Virtual reality and augmented reality are increasingly being used in the arts world, but who is making the most exciting work in this field? Jon Pratty shares some of his favourites
Imagine standing in a silent forest space; all around is still, cold, damp and quiet. A dark, globe-shaped helmet is gently placed around your head. Your senses are alert to new stimuli; sounds and vibrations engulf you. Shapes emerge, partly organic, partly diagrammatic. A journey develops, hinted at by millions of shards of code, and you can feel yourself growing up, through and out of tree roots and leaves, taking your place in a landscape equally animated and experienced by animals, organisms and spores.
This is what it might be like to experience In The Eyes Of The Animals, a critically-acclaimed Virtual Reality piece made by Marshmallow Laser Feast in 2015. Commissioned by Abandon Normal Devices festival and The Space, and staged in Grizedale Forest in Cumbria, the piece is regarded by critics as a key work in the development of creative and artistic VR work.
The Bjork Digital show at London's Somerset House, in September 2016, explored mixed media and programmatic content synchronised with the Icelandic maverick's music, conceived alongside the visual experience. The show generated a media sensation and was a chance to see recent pieces including Black Lake, commissioned by MoMA in New York. If you wanted to see go deeper into the world of Bjork, Mouthmantra VR took the viewer inside the singer's mouth while she performed, distorting and reshaping the space. Though the show is over, Somerset House offers glimpses of the extraordinary work on its website.
The VR element to the major Modigliani exhibition at Tate Modern (November 2017 to April 2018) is an intensely scholarly and detailed look at the studio of a painter, recreating the objects, surfaces, interior architecture and works of art created within it. Each of the objects and works of art was programmatically constructed by VR partners Preloaded; this is not an animated 360 degree video of a surviving space, rather these are precisely modelled 3D objects, rendered digitally and built into a faithfully researched environment that is as close as possible to the real artist's workspace. Tate has made a fascinating video about the making of Modigliani VR and one gets a real sense that the project deserves a longer life once the physical exhibition closes.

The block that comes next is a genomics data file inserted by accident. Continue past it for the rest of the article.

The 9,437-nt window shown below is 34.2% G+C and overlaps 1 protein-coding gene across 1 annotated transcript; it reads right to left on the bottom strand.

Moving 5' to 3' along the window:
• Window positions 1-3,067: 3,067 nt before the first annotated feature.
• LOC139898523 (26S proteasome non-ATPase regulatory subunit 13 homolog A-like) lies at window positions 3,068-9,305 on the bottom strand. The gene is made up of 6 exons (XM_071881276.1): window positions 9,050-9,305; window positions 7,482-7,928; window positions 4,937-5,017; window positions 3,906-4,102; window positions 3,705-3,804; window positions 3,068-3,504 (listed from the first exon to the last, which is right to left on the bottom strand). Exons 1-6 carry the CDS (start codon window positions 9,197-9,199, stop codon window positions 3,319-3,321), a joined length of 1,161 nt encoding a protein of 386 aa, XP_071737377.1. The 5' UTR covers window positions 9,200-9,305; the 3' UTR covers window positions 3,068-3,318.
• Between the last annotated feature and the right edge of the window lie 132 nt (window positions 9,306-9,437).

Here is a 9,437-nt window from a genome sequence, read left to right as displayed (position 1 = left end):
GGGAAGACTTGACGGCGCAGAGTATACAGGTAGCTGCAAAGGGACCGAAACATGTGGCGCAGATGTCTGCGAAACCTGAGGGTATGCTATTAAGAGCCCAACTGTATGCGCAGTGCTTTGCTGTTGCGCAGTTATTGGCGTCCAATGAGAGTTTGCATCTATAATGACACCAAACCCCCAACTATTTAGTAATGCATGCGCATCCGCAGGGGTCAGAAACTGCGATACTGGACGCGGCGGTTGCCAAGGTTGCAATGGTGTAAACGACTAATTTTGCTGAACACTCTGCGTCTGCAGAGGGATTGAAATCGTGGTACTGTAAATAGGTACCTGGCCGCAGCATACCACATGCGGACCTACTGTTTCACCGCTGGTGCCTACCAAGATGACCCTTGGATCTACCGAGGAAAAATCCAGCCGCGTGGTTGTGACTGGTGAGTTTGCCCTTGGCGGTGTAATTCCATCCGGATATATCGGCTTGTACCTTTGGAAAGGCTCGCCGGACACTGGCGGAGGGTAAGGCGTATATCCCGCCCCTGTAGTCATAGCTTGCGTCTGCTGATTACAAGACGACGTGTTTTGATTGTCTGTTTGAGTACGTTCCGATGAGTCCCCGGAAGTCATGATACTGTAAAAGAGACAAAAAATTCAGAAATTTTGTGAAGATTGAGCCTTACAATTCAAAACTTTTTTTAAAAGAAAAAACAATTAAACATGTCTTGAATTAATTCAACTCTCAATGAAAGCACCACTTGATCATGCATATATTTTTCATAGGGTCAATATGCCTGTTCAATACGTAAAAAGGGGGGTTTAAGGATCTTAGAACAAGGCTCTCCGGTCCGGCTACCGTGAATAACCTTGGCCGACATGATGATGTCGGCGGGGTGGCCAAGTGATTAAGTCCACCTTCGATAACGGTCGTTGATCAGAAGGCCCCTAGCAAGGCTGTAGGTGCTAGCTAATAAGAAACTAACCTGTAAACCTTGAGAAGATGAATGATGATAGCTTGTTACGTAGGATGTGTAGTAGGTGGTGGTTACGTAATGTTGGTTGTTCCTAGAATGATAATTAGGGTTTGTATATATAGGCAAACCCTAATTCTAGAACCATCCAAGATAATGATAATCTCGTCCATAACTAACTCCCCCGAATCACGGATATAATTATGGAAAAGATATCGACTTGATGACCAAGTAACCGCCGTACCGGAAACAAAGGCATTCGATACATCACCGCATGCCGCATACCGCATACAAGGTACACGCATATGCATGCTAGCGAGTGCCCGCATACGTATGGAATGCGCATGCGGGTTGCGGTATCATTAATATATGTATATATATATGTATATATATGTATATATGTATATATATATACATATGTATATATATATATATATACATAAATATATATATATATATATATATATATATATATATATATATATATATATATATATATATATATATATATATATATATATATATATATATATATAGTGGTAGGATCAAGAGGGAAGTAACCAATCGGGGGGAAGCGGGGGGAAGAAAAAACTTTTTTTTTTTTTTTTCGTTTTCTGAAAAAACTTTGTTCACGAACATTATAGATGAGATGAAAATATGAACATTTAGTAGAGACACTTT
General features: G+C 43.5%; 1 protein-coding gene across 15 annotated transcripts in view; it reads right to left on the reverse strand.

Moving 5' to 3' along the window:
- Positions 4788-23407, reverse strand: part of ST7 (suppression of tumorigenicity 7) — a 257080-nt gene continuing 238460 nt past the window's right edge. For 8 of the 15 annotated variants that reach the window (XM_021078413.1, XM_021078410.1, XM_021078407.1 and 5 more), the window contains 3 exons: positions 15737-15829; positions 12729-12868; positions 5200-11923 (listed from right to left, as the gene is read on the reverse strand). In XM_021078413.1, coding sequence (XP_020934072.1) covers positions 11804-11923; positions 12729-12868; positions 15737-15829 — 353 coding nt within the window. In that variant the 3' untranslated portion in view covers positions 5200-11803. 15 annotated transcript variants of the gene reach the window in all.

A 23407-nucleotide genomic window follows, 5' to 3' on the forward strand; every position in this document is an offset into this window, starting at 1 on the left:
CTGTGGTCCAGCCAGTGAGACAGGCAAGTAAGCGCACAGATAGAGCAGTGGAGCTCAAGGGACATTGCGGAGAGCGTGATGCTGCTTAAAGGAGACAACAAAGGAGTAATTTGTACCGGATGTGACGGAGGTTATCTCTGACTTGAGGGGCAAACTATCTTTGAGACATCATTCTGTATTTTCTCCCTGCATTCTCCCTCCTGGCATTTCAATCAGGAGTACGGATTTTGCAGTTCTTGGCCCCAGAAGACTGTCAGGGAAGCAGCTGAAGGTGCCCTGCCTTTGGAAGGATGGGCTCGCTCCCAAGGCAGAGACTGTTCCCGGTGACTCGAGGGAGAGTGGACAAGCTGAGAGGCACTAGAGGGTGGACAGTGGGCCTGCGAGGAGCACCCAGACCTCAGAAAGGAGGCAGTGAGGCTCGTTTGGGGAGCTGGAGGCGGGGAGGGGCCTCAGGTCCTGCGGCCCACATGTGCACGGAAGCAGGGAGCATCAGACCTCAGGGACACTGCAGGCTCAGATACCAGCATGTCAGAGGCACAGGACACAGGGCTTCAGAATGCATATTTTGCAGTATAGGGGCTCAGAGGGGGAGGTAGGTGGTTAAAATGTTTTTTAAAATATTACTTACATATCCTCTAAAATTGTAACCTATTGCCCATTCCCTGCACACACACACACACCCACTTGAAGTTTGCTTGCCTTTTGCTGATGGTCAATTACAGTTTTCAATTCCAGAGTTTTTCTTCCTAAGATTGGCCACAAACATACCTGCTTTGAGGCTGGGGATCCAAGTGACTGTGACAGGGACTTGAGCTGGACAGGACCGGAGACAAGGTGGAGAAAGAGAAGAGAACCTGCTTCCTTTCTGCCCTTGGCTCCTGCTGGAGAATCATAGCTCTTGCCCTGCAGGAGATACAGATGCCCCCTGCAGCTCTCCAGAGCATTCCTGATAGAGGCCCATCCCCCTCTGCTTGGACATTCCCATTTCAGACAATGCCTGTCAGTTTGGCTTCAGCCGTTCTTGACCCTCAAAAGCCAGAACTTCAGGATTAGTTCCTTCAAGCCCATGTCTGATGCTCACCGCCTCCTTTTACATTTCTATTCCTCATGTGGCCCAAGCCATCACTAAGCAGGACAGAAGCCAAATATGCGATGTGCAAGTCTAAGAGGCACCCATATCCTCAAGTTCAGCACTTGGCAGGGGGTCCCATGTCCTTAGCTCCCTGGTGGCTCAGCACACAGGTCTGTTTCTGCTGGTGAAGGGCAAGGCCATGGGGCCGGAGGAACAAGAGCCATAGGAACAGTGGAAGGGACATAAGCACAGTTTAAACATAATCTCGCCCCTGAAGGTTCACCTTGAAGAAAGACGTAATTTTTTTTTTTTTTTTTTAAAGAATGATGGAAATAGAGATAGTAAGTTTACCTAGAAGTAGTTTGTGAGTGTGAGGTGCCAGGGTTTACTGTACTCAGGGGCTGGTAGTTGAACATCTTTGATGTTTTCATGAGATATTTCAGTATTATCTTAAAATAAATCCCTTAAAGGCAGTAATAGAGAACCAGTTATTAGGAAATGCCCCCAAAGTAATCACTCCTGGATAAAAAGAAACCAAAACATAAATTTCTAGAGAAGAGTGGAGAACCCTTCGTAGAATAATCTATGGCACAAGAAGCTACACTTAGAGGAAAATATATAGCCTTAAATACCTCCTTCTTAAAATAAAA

Space and science fans can visit the Science Museum right now and sample just a bit of what astronaut Tim Peake went through when he re-entered earth's atmosphere from his mission to the International Space Station in 2016. The Tim Peake VR experience is the museum's first permanent VR exhibit, costs £7 and uses Samsung Galaxy 7 phones hooked into simple Gear VR headsets. Like the Tate Modigliani VR production, this is real coded VR and took 100 computing stations a month to render, which probably used more processing power than the Russian re-entry capsule possesses.
While some museums, such as the Smithsonian, use VR to guide viewers around their galleries, others, such as the Kremer Collection in the Netherlands, go further, trying to imagine how the perceived architecture of the virtual space can affect the user experience. The Kremer Museum, which will launch in 2018 using Google Daydream headsets, is a good example of how new thinking about the VR user experience might attract broader audiences, who might not initially be receptive to headsets and hand controllers, but who can learn to navigate and enjoy unfamiliar digital spaces.
Other artists are making more complex narrative pieces that rely more on the potential of platforms such as the HTC Vive to tell stories that require viewer interaction to reveal the arc of the tale. British artist Simon Wilkinson – Circa69 – does this with his recent work, Whilst The Rest Were Sleeping (2017), a mixed reality experience which also involves live music. Wilkinson's work has evolved from music and video; he was one of the original 'scratch video' artists in the 1980/90s and has toured extensively worldwide with multimedia productions of his own.
Best of the rest:
Weaving A Better Future: good, low-budget VR project from the Canadian Museum for Human Rights
Doghouse, an early theatre experiment using Oculus Rift technology
Frogman, from Curious Directive, a really eclectic UK VR theatre company.